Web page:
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HQ H004683

April 12, 2007



Mr. John Ellefson
American Eagle Outfitters
150 Thorn Hill Road
Warrendale, PA 15086

RE: Transaction value; charges incident to the international shipment; fuel surcharge; security charge; handling fee.

Dear Mr. Ellefson:

This is in response to your letter, dated November 17, 2006, in which you request a ruling on whether certain international freight and other charges shall be taken into account in determining the appropriate non-dutiable freight charges.


American Eagle Outfitters (“AEO”) is a specialty retailer that operates 827 stores in the United States, the District of Columbia, and Puerto Rico. AEO sources apparel and accessories from unrelated vendors and manufacturers overseas. While most current shipments are purchased on an FOB foreign port basis, AEO anticipates that some future shipments will be purchased using CIF as the term of sale. AEO would like to know if certain international freight and other charges, such as fuel surcharges, security charges, and handling fees, would be subject to duty under this future arrangement.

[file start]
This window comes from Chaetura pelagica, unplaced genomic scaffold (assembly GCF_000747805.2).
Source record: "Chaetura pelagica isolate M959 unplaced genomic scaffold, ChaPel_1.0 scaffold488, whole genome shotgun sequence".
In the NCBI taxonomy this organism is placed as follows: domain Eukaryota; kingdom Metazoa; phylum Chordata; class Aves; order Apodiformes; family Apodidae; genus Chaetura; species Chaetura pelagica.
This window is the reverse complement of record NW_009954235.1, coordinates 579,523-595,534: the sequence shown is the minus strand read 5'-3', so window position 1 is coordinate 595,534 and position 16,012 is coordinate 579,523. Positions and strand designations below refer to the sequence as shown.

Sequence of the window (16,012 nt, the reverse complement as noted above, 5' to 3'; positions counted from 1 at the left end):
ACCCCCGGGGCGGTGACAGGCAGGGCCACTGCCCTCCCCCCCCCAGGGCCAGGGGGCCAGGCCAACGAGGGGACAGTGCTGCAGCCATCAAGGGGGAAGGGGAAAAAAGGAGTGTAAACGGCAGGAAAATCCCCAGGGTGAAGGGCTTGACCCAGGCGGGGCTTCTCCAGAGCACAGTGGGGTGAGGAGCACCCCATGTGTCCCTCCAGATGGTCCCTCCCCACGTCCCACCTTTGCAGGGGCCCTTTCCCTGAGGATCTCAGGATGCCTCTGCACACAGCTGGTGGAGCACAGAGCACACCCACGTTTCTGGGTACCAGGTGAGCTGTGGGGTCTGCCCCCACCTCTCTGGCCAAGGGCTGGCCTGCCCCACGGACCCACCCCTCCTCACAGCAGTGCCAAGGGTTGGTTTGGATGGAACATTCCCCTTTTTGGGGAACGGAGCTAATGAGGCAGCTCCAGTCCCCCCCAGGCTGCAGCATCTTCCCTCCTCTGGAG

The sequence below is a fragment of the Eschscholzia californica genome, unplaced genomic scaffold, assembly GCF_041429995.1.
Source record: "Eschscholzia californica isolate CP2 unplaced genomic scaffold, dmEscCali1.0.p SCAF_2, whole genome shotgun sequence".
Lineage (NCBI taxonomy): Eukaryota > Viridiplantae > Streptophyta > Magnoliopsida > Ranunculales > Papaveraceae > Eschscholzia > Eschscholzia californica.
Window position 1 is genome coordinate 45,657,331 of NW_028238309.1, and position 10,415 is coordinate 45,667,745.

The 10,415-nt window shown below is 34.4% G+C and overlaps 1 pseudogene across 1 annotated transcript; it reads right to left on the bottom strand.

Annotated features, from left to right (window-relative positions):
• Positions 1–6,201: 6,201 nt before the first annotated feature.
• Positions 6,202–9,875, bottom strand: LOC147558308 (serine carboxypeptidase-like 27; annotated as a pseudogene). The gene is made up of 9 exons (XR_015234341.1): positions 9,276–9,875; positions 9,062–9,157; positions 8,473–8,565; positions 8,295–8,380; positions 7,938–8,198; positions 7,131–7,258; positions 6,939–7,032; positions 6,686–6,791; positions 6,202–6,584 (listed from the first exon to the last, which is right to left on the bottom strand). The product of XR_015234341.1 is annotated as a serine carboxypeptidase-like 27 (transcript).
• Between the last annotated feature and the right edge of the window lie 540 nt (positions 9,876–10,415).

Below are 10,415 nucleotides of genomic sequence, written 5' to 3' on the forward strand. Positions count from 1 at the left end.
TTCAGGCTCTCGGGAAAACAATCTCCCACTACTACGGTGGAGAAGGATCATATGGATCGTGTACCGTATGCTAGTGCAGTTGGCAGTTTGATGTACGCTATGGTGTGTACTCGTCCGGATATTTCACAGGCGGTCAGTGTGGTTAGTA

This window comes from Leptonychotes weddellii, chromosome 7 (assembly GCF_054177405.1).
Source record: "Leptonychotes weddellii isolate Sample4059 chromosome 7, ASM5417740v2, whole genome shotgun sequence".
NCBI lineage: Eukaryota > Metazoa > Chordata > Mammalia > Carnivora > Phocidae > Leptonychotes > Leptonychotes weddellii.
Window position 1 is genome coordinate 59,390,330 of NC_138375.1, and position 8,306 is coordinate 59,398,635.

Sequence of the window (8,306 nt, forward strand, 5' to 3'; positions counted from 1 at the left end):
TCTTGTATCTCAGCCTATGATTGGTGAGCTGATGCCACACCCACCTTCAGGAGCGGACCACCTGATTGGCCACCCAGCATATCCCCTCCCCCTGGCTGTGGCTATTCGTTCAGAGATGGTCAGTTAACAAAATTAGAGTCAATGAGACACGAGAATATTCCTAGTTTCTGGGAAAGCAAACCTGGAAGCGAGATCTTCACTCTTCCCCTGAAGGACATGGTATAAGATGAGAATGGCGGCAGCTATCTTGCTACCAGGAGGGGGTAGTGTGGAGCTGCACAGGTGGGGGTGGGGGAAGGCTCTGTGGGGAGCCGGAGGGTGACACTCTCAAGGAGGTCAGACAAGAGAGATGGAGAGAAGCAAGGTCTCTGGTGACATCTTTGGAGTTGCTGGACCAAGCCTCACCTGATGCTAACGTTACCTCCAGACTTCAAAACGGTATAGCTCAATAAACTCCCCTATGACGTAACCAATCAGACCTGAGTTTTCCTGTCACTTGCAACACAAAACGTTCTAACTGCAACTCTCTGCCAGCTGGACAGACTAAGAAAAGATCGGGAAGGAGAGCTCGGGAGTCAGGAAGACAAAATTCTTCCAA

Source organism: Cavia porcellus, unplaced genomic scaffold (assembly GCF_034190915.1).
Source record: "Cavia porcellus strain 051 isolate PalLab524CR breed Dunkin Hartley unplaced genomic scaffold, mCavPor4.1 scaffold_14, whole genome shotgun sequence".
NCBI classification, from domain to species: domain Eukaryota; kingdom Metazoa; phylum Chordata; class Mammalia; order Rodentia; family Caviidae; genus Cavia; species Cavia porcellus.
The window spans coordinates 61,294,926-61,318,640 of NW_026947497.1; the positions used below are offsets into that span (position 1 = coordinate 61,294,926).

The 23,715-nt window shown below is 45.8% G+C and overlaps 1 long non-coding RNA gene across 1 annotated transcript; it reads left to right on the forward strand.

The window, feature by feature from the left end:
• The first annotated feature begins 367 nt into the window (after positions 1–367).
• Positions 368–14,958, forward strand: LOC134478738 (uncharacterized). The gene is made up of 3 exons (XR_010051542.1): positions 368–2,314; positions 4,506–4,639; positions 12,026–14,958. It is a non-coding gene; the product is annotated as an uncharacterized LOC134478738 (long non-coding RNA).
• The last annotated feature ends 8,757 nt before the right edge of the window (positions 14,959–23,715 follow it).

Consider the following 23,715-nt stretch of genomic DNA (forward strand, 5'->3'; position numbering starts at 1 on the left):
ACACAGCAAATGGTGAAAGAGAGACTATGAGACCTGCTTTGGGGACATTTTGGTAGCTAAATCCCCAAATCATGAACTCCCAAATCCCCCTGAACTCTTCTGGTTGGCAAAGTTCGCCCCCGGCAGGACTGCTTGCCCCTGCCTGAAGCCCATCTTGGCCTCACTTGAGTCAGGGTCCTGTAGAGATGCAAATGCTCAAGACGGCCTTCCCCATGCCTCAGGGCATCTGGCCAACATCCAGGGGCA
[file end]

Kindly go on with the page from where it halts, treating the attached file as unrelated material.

AEO indicates that each of the charges will be clearly itemized on its commercial documentation. Also, any non-dutiable claims for international transportation, related charges, and incidental fees will be based on the actual cost of those services. AEO enclosed a representative sample invoice and air waybill to demonstrate how the charges will be itemized. The invoice indicates a “C&F” term of sale, and the air waybill lists separate amounts for freight and “other charges,” the latter of which are described as “fuel surcharges,” “security charges,” and “handling.” The air waybill shows that the seller of the merchandise prepays the freight and other charges. An inquiry made to the local office of the freight forwarder that issued the sample air waybill as to the nature of the “other charges,” revealed that the fuel surcharge and security charges are fees typically assessed by air carriers on shippers of merchandise. It was also explained that “handling fees” could cover a variety of services, including the routine preparation of documents such as air waybills and other bills of lading.